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#23 Kieron Hill

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Posted 02 April 2005 - 10:03 PM

Hi all,

This following picture is from my
Granddads papers. Its of an Allied
flyer just about to be executed,
God rest his sole and may the
executioner rest in hell.

I put this picture on my website and
decided to take it off in the end, due
to the the image evoking such a response
from Australian and New Zealand veterans
who found the image too upsetting.
11 emails in total! This goes to show
that feelings amoung some of the veterans
of these times against their old enemies
is as strong as ever and we should
respect that.


This is part of the caption attached to the
picture.
============================
Within in a split second of the camera
recording the scene, he was dead. He
died alone, with his arms tied down to his sides
with rope. He died when a Jap officer in lust
and hatred swung a samurai sword and
severed his neck at a stroke.
He was entitled to the protection granted
to men taken in war-a man whose simple
rights are respected by all civilsed peoples.
In spite of this they led him out, blindfolded
him and butchered him-with a circle
of grinning yellow monkeys looking on.
This is the enemy we now fight. An enemy
without pity-with the bug of madness
in his blood.
Look long on this picture-and DO NOT FORGET."

This picture is an enlargement made from a
snap shot found in the wallet of a dead Jap.
It was creased and bore signs of having been
much handled.
==============================
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#24 sappernz

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Posted 03 April 2005 - 04:50 AM

And the Nips talk about peace memorials and the germans were never Nazis.
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#25 morse1001

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Posted 03 April 2005 - 02:52 PM

Originally posted by kieron hill@Apr 2 2005, 10:03 PM
Hi all,

This following picture is from my
Granddads papers. Its of an Allied
flyer just about to be executed,
God rest his sole and may the
executioner rest in hell.

I put this picture on my website and
decided to take it off in the end, due
to the the image evoking such a response
from Australian and New Zealand veterans
who found the image too upsetting.
11 emails in total! This goes to show
that feelings amoung some of the veterans
of these times against their old enemies
is as strong as ever and we should
respect that.


This is part of the caption attached to the
picture.
============================
Within in a split second of the camera
recording the scene, he was dead. He
died alone, with his arms tied down to his sides
with rope. He died when a Jap officer in lust
and hatred swung a samurai sword and
severed his neck at a stroke.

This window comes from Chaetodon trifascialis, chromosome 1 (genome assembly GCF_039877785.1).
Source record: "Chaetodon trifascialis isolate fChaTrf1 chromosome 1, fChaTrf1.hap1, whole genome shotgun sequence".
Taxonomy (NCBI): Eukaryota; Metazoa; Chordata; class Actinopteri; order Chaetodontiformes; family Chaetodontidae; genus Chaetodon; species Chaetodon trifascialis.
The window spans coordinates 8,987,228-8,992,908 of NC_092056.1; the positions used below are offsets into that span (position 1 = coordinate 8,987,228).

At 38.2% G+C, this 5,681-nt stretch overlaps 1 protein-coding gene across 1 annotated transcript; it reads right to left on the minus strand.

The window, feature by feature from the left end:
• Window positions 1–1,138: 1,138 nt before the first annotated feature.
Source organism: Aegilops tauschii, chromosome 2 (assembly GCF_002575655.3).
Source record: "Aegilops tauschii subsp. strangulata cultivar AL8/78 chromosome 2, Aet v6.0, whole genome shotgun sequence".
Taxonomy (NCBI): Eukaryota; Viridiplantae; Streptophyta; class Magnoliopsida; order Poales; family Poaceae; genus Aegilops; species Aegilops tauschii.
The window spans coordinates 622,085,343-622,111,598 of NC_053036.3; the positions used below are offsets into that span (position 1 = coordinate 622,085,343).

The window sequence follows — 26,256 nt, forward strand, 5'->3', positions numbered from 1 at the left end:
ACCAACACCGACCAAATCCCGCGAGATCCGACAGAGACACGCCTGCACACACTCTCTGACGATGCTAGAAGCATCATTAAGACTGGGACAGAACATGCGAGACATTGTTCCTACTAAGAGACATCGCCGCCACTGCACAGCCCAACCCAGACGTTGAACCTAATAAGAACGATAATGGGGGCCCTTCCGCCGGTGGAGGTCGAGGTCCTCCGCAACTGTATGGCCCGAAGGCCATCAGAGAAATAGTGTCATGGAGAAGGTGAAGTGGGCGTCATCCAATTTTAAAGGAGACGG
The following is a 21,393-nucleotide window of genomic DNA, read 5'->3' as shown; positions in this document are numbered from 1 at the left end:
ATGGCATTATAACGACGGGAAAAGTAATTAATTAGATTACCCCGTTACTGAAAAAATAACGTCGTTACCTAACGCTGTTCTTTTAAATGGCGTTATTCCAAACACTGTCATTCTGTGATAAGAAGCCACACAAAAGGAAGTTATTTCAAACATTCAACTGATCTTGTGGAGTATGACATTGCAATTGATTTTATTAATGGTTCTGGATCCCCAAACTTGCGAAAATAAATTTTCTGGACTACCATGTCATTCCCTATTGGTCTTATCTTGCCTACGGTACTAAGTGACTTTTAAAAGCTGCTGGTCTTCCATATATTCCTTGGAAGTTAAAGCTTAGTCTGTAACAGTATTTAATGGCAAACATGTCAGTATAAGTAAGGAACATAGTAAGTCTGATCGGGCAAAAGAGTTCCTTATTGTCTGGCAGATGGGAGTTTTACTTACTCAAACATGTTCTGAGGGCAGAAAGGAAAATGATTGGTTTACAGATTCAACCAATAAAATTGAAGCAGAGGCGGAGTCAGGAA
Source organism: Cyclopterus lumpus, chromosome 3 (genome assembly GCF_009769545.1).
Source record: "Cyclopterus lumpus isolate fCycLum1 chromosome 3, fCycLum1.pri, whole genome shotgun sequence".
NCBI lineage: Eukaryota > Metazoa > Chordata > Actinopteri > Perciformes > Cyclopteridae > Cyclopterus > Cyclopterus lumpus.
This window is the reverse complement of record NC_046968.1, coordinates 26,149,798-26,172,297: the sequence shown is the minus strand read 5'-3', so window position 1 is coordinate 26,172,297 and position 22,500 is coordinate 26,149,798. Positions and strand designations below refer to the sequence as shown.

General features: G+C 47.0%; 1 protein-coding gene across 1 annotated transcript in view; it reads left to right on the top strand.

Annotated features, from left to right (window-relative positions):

He was entitled to the protection granted
to men taken in war-a man whose simple
rights are respected by all civilsed peoples.
In spite of this they led him out, blindfolded
him and butchered him-with a circle
of grinning yellow monkeys looking on.
This is the enemy we now fight. An enemy
without pity-with the bug of madness
in his blood.
Look long on this picture-and DO NOT FORGET."

This picture is an enlargement made from a
snap shot found in the wallet of a dead Jap.
It was creased and bore signs of having been
much handled.
==============================

Quoted post

The picture was published in the book, Knights of Budshido by Lord Russell of liverpool. from memory it was of a Aussie F/lt. I do not have a copy to hand but I seem to remember that it included information about the actual execution.

The irony is that the officer who carried out the execution no doubt considered it to be an honour to do so.

let us not forget the photos of the japanese army using civilians as live targets on their rifle ranges.

there is aslo the activities of Unit 731.
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#26 sappernz

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Posted 04 April 2005 - 07:04 AM

Morse I am glad you mentioned Unit 731. My wife bought me the book when it first came out in New Zealand in about 1989/90. It was not commented on much here and what little there was consisted of an almost, very bad but a long time ago attitude.
A Kiwi who was a Jap POW tried to show the public what went on and even got some Jap on TV who denied it all and just talked about planting blossom trees in peace parks he could create in NZ.
Unit 731 should always be mentioned in the same breath as SS, Concentration Camps, Mengle and other such abominations.
Could you and others offer an opinion on why Jap war crimes take a distant second to those of the Germans.
Unit 731 should be required reading for every person with an interest in military history.
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#27 Blackblue

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Posted 28 April 2005 - 09:01 AM

Originally posted by Kaiser@Mar 27 2005, 03:05 PM
During the war, Germany's war crimes are shown throughout the world. Yet Japan's war crimes are mainly kept secret. In fact, before the book, The Rape of Nanking, Westerners didn't know much about the Japanese war crimes. Now, I ask you, were the Japanese war crimes worse then Germany's, or better?